My personal preferences for machine features may be different from yours, but I thought I’d share what I can’t live without. My machine must have a waste catcher, needle threader, differential feed, adjustable tensions, LOTS of power, an easy-to-thread lower looper, any easy-to-read foot pressure knob, retractable stitch finger, at least 2, 3 and 4-thread stitch capabilities, and a cloth plate that opens up so I can clean as much lint out of the machine as possible. Now, that might seem like a huge list to you, but it doesn’t mean your machine has to have all of the features that I look for.

When I got my first serger, I was a very poor college student. I needed to have a serger at my apartment, so that I could still work on my projects when I wasn’t in the studio on campus. I found a White Superlock on Craigslist (yay $100 find!), and scooped it up. It turned out to be an okay machine, but I wasn’t that happy with it. It didn’t have a waste catcher, it didn’t open up easily and I could hardly see the lower looper to thread it. It also didn’t come with any accessories or a manual, so I had to figure it out on my own. I spent a lot of time being angry at that machine! I went thru a few other machines too, until I got my current model, a Bernina 1150MDA. I love my machine. I honestly don’t know that I’ll upgrade until there’s a new model that can make espresso while I sew. It’s very easy to use, quick to thread and I’ve never had any issues with it.

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Don’t be scared of your new machine! The absolute best thing that you could do is learn to thread it from scratch. I promise that it’s not nearly as scary as people make it out to be. You learned to thread a sewing machine, and that was kind of scary at first, right? After you understand how the machine works, it’s easy to switch out your threads. The sooner you go for it, the quicker you’ll be a pro. I’m always happy to help you too! Here is a link for $25 off of my Craftsy class, Beginner Serging, if you’d like to come over and learn all about using your new machine. I promise that you’ll wonder why you didn’t buy a serger sooner!

Inspirational Stitching: A Guatemalan Huipil

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My neighbor has a very lovely collection of fiber arts from Central America. I’ve shared a few of her molas here before, and she recently asked me to work on another piece of hers, a huipil from Guatemala.

*You can click on any of photos below to bring up larger images and see more details of this piece.*

Huipil Front- Reallyhandmade.comShe has several of these garments, and although they are all beautiful and obviously made with care, my favorite one by far is this purple number. It is made of four sections of fabric, which have been hand sewn together along the shoulders and the center front and back. It has then been heavily embroidered by hand with a pattern of bright birds, purple rope, metallic thread and large pink flowers. The hole in the center is rather small, but it can just be squeezed over a head.  The neckline is crocheted with a very thick cotton embroidery floss.

Huipil2Huipil’s are usually worn by women in Central Mexico and Central America. They are very loose-fitting tunics that are rectangular in shape and often adorned with embroidery, ribbon, lace and and bits of fabric. They can be short, like this one, or they can go all the way to the floor. Many of them are made with hand woven cloth as well, and this huipil is an example of that, likely having been made by one woman from start to finish.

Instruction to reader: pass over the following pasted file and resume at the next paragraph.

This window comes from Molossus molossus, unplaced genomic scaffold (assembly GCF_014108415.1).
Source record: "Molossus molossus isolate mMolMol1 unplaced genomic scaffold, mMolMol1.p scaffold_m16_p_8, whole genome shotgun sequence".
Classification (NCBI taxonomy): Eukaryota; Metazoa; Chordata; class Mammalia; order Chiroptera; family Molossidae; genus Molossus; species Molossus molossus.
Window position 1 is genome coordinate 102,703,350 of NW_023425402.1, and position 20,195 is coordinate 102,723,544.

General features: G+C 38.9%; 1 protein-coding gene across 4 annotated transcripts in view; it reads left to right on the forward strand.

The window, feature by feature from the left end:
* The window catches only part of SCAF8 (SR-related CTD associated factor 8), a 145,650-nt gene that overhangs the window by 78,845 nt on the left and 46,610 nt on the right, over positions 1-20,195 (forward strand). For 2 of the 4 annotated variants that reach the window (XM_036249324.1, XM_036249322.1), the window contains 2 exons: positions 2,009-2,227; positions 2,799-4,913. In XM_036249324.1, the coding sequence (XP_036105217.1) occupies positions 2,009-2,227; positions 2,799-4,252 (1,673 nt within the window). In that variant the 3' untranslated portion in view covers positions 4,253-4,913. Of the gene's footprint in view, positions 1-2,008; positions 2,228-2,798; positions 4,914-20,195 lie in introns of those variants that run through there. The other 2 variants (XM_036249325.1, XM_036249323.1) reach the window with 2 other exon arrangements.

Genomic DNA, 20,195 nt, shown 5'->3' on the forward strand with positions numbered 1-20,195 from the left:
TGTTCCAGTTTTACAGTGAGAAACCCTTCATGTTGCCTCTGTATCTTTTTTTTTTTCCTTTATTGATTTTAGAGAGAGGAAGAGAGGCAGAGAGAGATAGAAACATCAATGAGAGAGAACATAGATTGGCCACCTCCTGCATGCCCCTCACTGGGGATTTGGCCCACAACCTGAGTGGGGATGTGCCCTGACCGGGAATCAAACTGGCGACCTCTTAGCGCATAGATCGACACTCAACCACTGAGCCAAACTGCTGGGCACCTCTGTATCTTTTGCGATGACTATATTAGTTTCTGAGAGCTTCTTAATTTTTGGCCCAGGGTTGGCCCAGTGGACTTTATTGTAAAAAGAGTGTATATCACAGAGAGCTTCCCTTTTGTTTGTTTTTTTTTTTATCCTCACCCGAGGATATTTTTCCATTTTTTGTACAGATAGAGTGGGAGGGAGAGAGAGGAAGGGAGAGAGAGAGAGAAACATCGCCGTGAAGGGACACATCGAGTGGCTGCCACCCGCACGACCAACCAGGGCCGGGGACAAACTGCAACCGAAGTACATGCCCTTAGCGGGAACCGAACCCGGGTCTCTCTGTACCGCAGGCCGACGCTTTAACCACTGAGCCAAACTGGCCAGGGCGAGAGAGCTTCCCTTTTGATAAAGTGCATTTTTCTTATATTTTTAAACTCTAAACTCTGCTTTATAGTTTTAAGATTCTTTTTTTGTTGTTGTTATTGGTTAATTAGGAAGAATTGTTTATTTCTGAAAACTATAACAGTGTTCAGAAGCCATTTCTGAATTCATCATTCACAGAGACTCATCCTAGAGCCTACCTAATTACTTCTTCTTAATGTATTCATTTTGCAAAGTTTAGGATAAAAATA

Huipil3When I think of the time it took to embroider this whole piece, I’m just in awe. Who was the woman who made it? How long did it take her to do it? Did she wear it herself before selling it?

Huipil4It’s interesting to me that some of the embroidery thread appears to have been twisted before being inserted back into the fabric. See the stems on the flower leaves? Did the maker do that to add a bit of texture, or is there another purpose for that technique?

HuipilWholeI carefully sewed up the sides of this huipil so that the owner could wear it to a party. I think it’s lovely that more people will get to see and admire the work that went in to this piece.

So what’s your guess? How many hours do you think it took to embroider this?

Spring Blooms and Budding Ideas

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Everything is blooming in Portland. The daffodils are actually on their way out, and the tulips are just beginning to show their bright colors. The flowering quince in our backyard is full of bright pink petals, and the neighborhood is awash in the soft snow of cherry blossoms.

Wow. I’m really sorry for anyone from the Midwest or Canada who just had to read that. In the PNW, Spring seems to come extra early. I was just saying to Rob the other day how I always thought I hated Spring. Slushy dirty snow, gray skies and mud was all I ever seemed to see in Indiana. Out here though, we’ve had plenty of sunshine and warmth, which I tease my mother with by texting her photos of flowers. It’s a wonder she doesn’t just block my number.

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I’ve been laid low for the past two weeks with a pretty terrible cold. Thankfully, it finally let up a bit last week, so I could get back to teaching. The daily nap habit I started will be hard to break. Dax watches me carefully if I come downstairs around 2:00pm, eyeing the couch, hopeful for a cuddle session.

Speaking of Dax, did I tell you he had a third knee surgery? This time it was on his other leg. He snapped a delicate ligament while running like a maniac after a ball at the park. He is now part robot.

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He’s healing really well and the vet said he should be back to normal in a few weeks. I’m glad, because the very short daily walks are doing nothing for his “must tell everyone what to do all the times” mentality. Usually he gets an hour of exercise a day. We’ve worked our way up to 20 minutes, but GOOD HEAVENS. He needs his treadmill back!